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Set in a futuristic dystopian where society is governed by a council of vampires and lycanthropes, selection students are sheltered and raised in a deceptively utopian world. Strict rules are imposed to control population growth, education, and even personal interactions with other members of the Sector, all in the name of safety. When ‘A’ comes of age, she like all youth throughout Sector C and her selection classmates aren’t sent out into the world to find jobs, make money and lead happy carefree lives. They are forced to endure the rigorous physical and mental testing of Selection Week before choosing their destiny or being forced into a fate far worse. Those that make it out alive are announced as sector residence, given a position within the society, and allotted all the privileges of their chosen “culture.” However, when your only choices are vampirism, lycanthropy, breeder, blood donor, or banishment to the Wastelands, what choice do you really have? Suspenseful, intense, passionate, and awash in paranormal delights, Sector C captures the enchantment and mysteries of the supernatural world and the power of friendship.
Abby Henderson has lived her whole life under a dark cloud. When she was born, a demon called the Deacon claimed her family as his property. When she turned 13, she was traumatized by an ominous psychic vision. When she turned 14, her dad had a psychotic breakdown and tried to kill her.
She’s just turned 25, and now people are dying all around her.
This is all according to the Deacon’s plan. He believes that Abby is the key to a ritual that will unleash an ancient evil on the world, and he will stop at nothing to make sure that ritual succeeds.
Now, Abby is in the fight of her life against an enemy that defies all reason. Together with her pious girlfriend, her magic-slinging ex-teacher, and a hotheaded Amazon with a machete, Abby will have to use every trick in the book to outlast the Deacon. Because if she can’t, her next birthday is going to be Hell.
Samuel Thomas Fraser is a writer and actor from the rainy mountains of Vancouver, BC, Canada. A lover of medieval literature and truly weird fiction, Sam holds a BA in English and a Certificate in Creative Writing from Simon Fraser University. His short fiction and poetry has appeared in outlets including The Macabre Museum and Unleashed: Monsters Vs. Zombies Vol. 1. As a performer, he has inhabited such memorable stage roles as Algernon Moncrieff in The Importance of Being Earnest and Charlie Cowell in The Music Man. Abby Normal is his first novel.
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What made you want to be a writer?
When I was 19, I was diagnosed with autism spectrum disorder. That’s a very broad term for a whole host of developmental disorders from low-functioning autism to Asperger’s syndrome (which is what I have). Day-to-day, having Asperger’s isn’t as much of a hindrance for me as it is for some people, but social interaction can be very difficult sometimes.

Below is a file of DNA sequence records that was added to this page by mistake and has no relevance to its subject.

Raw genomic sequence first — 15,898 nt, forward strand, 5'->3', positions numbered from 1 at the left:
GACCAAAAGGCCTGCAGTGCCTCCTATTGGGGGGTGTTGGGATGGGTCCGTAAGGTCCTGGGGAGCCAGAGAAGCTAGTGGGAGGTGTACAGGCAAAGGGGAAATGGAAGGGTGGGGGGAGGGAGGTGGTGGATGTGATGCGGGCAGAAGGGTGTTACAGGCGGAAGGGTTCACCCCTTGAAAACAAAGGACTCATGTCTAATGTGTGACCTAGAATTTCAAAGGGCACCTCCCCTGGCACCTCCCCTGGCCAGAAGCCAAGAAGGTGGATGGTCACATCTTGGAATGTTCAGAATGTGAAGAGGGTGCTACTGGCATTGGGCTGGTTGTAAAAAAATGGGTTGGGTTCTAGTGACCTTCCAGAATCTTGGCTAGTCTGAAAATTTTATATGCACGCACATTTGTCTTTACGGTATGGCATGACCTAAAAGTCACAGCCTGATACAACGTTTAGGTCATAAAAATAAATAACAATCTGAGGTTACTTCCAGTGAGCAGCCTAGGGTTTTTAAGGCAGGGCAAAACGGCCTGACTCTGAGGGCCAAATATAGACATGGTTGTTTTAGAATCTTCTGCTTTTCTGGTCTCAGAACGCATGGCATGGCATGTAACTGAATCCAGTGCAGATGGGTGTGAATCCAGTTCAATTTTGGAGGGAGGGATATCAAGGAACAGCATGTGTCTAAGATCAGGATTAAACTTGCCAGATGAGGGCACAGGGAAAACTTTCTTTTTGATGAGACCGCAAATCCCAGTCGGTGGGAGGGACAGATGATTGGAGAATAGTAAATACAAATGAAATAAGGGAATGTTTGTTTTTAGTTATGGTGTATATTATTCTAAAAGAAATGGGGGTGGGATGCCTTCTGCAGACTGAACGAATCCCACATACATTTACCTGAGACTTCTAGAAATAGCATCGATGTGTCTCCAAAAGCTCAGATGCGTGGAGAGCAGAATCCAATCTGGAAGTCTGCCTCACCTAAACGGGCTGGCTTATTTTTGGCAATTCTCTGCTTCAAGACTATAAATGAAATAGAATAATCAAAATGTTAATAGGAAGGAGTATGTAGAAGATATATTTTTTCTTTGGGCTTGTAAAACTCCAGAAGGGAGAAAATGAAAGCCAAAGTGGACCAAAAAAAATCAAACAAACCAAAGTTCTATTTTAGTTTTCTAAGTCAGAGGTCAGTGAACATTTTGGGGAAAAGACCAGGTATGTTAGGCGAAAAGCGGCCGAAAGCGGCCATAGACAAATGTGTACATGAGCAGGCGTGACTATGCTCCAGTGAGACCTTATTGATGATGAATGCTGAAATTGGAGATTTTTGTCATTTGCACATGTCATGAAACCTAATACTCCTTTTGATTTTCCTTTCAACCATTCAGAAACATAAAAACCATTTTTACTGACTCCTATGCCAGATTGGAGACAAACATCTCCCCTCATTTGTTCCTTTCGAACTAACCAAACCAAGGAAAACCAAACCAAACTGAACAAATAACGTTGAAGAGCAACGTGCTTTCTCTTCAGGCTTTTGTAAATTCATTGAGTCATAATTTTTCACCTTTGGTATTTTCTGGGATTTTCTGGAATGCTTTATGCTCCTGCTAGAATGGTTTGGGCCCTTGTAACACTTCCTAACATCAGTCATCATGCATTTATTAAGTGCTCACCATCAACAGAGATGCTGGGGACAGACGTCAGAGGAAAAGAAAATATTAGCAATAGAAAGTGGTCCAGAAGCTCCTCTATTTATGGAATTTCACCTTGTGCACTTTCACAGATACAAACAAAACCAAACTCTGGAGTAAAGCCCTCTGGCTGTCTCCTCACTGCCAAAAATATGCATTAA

In conversation, I often fixate on one topic for too long, and if it’s a topic I’m passionate about, I’ll just start monologuing and I won’t stop. On the other hand, if I don’t have as much interest in a topic, I may not say anything for ages, because I’ll feel like I have nothing I can sensibly contribute. If I do try to contribute, I’ll trip over my words and ramble while my brain screams at me that I’m not making sense and the best time to shut up was about fifteen seconds ago. Sometimes I can be too blunt, and because I can’t pick up on nonverbal cues, I won’t realize it if I offend someone until they tell me they’re offended.
This is a long way of saying that writing gives me a sense of control. When I can dictate both sides of a conversation and steer it toward a conclusion of my choosing, I feel so much more relaxed than if I have to go to a job interview or (heaven forbid) on a date. As a kid, I was always making up stories and losing myself in imaginary worlds even at times when I really shouldn’t have been. I played soccer for a bit when I was about eight or nine, but when I was on the field, I always spent more time fighting imaginary pirates or secret agents than I did chasing the ball and paying attention to the game. When I reflect on that time now, I realize that I was always trying to escape into a world that was more predictable than my own. There’s a 50% shot at victory in a soccer game, but in a battle with imaginary pirates, I would always win. I write because it gives me a clear goal to work toward, and I always know how the beginning and the middle will beget the end. That’s the same reason I enjoy acting and building LEGO sets: I always know from the first page what will happen on the last page. As for real life? Yeah, not so much.
What made you want to write this book?